Fendrick, A. M., Buxbaum, J. D., Tang, Y., Vlahiotis, A., McMorrow, D., Rajpathak, S., & Chernew, M. E. (2019). Association Between Switching to a High-Deductible Health Plan and Discontinuation of Type 2 Diabetes Treatment. JAMA Network Open, 2(11), e1914372. https://doi.org/10.1001/jamanetworkopen.2019.14372
Fendrick AM, et al. Association Between Switching to a High-Deductible Health Plan and Discontinuation of Type 2 Diabetes Treatment. JAMA Netw Open. 2019 11 1;2(11):e1914372. PubMed PMID: 31675081.
* Article titles in AMA citation format should be in sentence-case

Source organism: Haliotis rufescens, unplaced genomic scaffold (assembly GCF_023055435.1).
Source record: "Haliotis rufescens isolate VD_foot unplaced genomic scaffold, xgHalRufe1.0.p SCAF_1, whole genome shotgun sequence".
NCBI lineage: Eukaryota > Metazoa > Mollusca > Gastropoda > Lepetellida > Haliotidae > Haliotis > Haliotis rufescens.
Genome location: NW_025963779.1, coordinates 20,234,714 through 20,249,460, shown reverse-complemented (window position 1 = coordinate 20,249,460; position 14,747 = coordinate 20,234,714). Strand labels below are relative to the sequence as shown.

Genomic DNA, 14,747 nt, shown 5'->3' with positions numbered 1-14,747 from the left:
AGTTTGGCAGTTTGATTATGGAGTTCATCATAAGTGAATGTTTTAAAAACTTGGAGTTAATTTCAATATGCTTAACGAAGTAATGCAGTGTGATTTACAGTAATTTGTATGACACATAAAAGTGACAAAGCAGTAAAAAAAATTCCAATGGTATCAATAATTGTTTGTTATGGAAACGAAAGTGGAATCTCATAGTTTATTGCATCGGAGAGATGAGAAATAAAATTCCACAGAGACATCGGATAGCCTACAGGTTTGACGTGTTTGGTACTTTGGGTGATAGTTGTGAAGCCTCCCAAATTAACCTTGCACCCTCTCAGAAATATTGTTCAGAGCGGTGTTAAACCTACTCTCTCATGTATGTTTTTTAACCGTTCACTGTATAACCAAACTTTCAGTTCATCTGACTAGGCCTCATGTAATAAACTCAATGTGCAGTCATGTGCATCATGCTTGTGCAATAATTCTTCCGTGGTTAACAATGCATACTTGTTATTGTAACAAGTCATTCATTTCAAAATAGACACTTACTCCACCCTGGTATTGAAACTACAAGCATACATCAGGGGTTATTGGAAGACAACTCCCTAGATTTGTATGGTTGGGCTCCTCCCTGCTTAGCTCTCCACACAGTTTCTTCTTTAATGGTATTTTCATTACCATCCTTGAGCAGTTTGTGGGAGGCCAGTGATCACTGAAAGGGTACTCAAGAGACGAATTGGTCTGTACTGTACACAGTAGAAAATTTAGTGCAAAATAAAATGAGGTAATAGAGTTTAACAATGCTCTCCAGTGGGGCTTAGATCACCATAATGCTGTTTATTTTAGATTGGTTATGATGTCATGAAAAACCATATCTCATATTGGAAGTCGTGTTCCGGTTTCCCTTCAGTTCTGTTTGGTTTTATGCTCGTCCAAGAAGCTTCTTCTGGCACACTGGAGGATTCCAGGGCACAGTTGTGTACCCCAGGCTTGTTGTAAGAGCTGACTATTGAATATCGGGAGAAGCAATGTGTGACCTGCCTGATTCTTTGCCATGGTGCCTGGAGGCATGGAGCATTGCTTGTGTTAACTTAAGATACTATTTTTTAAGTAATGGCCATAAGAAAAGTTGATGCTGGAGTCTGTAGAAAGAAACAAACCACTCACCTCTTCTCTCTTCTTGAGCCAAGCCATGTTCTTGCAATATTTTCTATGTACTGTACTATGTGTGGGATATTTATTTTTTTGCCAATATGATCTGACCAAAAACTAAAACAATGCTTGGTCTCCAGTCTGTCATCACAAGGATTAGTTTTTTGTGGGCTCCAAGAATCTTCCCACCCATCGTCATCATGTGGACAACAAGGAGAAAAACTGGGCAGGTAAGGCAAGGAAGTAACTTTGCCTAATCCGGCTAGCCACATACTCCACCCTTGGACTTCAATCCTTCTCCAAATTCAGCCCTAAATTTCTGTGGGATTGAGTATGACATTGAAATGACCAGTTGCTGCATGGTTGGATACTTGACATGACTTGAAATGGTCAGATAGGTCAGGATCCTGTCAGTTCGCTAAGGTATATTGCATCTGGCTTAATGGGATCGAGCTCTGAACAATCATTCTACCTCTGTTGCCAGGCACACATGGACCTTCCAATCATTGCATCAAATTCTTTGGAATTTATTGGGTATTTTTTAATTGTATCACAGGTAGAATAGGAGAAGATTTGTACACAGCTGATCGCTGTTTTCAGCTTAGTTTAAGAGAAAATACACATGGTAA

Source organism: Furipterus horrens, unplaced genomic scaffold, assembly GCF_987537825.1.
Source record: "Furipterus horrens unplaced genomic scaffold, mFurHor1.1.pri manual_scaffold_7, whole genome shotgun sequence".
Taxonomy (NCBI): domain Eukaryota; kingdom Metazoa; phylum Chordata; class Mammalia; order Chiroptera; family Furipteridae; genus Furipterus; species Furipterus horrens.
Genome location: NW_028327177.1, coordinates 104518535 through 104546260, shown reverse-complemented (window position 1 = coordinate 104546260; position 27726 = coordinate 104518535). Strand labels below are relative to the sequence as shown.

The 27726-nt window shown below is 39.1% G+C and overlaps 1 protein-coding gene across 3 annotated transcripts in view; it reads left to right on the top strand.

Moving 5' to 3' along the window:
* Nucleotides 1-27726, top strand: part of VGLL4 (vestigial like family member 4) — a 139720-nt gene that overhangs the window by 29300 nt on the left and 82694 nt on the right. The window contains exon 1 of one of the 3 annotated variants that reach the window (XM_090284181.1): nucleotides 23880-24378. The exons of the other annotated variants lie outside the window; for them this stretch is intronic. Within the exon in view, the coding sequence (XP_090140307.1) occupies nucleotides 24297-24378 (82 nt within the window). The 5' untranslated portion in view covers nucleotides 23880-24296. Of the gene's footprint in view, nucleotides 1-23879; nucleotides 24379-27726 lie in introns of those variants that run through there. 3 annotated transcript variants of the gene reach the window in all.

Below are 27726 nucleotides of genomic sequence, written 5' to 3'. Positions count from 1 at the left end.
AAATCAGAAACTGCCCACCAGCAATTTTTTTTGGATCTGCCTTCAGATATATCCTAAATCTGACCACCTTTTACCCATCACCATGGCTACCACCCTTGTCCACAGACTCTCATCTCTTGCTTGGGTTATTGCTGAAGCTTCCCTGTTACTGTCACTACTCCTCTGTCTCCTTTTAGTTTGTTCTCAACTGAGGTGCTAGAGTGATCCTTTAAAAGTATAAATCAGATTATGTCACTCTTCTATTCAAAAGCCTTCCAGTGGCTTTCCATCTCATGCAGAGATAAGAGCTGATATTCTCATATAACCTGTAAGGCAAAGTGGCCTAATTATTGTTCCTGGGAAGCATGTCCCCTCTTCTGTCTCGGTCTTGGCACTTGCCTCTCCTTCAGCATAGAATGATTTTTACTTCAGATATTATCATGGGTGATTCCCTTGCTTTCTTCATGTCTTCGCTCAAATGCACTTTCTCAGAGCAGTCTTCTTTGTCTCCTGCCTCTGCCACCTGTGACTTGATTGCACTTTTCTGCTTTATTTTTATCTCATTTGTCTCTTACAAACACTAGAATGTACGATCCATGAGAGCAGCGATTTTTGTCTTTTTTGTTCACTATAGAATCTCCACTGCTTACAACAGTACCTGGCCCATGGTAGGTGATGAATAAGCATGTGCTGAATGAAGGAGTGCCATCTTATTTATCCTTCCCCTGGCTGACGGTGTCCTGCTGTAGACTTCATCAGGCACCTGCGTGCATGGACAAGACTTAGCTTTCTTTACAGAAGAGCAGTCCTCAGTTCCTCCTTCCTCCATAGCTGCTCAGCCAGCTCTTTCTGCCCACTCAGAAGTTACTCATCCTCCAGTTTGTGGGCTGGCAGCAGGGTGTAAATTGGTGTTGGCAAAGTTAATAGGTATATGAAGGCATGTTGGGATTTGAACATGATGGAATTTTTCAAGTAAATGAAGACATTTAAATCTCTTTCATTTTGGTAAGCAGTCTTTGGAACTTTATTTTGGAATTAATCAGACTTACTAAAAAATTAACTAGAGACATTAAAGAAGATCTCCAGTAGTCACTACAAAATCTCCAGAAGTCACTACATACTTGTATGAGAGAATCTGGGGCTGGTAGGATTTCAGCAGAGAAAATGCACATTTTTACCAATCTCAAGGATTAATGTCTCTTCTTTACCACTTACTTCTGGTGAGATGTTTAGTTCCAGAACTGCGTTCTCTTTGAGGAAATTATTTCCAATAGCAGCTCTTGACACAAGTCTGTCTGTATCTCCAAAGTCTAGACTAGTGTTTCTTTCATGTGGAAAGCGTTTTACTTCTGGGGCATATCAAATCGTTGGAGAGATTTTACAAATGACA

TY - JOUR T1 - Association Between Switching to a High-Deductible Health Plan and Discontinuation of Type 2 Diabetes Treatment. AU - Fendrick,A Mark, AU - Buxbaum,Jason D, AU - Tang,Yuexin, AU - Vlahiotis,Anna, AU - McMorrow,Donna, AU - Rajpathak,Swapnil, AU - Chernew,Michael E, Y1 - 2019/11/01/ PY - 2019/11/2/entrez PY - 2019/11/2/pubmed PY - 2019/11/2/medline SP - e1914372 EP - e1914372 JF - JAMA network open JO - JAMA Netw Open VL - 2 IS - 11 N2 - Importance: High-deductible health plans (HDHPs) are a common cost-savings option for employers but may lead to underuse of necessary treatments because beneficiaries bear the full cost of health care, including medications, until a deductible is met. Objectives: To evaluate the association between switching from a non-HDHP to an HDHP and discontinuation of antihyperglycemic medication and to assess whether the association differs in patients using branded vs generic antihyperglycemic medications. Design, Setting, and Participants: This retrospective matched cohort study used administrative claims from MarketScan databases to identify commercially insured adult patients with type 2 diabetes who used at least 1 antihyperglycemic medication in 2013. Patients in the HDHP cohort (n = 1490) were matched by propensity scores to a non-HDPH control cohort (n = 1490). Data were collected and analyzed from January 1, 2013, through December 31, 2014. Exposures: Switching from a non-HDHP in 2013 to a full replacement HDHP in 2014 (no non-HDHP option offered) vs staying on a non-HDHP. Main Outcomes and Measures: Difference-in-differences models estimated discontinuation of branded and generic antihyperglycemic medications. Results: Among the 2980 patients included in the analysis (1932 men [64.8%]; mean [SD] age, HDHP cohort: 52.6 [6.9] years; non-HDHP cohort: 52.7 [7.3] years), no difference between the HDHP and non-HDHP cohorts was found in unadjusted follow-up discontinuation rates for all antihyperglycemic medications (255 [22.7%] vs 255 [23.3%]; P = .72); however, among patients using branded medication, a significantly greater proportion of patients in the HDHP group did not refill branded medications (81 of 396 [20.5%] vs 61 of 437 [14.0%]; P = .009). Difference-in-differences models were not statistically significant. Conclusions and Relevance: These findings suggest switching to an HDHP is associated with discontinuation specifically of branded medications. Unintended health consequences may result and should be considered by employers making health care benefit decisions. SN - 2574-3805 UR - https://www.unboundmedicine.com/medline/citation/31675081/Association_Between_Switching_to_a_High-Deductible_Health_Plan_and_Discontinuation_of_Type_2_Diabetes_Treatment L2 - https://jamanetwork.com/journals/jamanetworkopen/fullarticle/10.1001/jamanetworkopen.2019.14372 DB - PRIME DP - Unbound Medicine ER -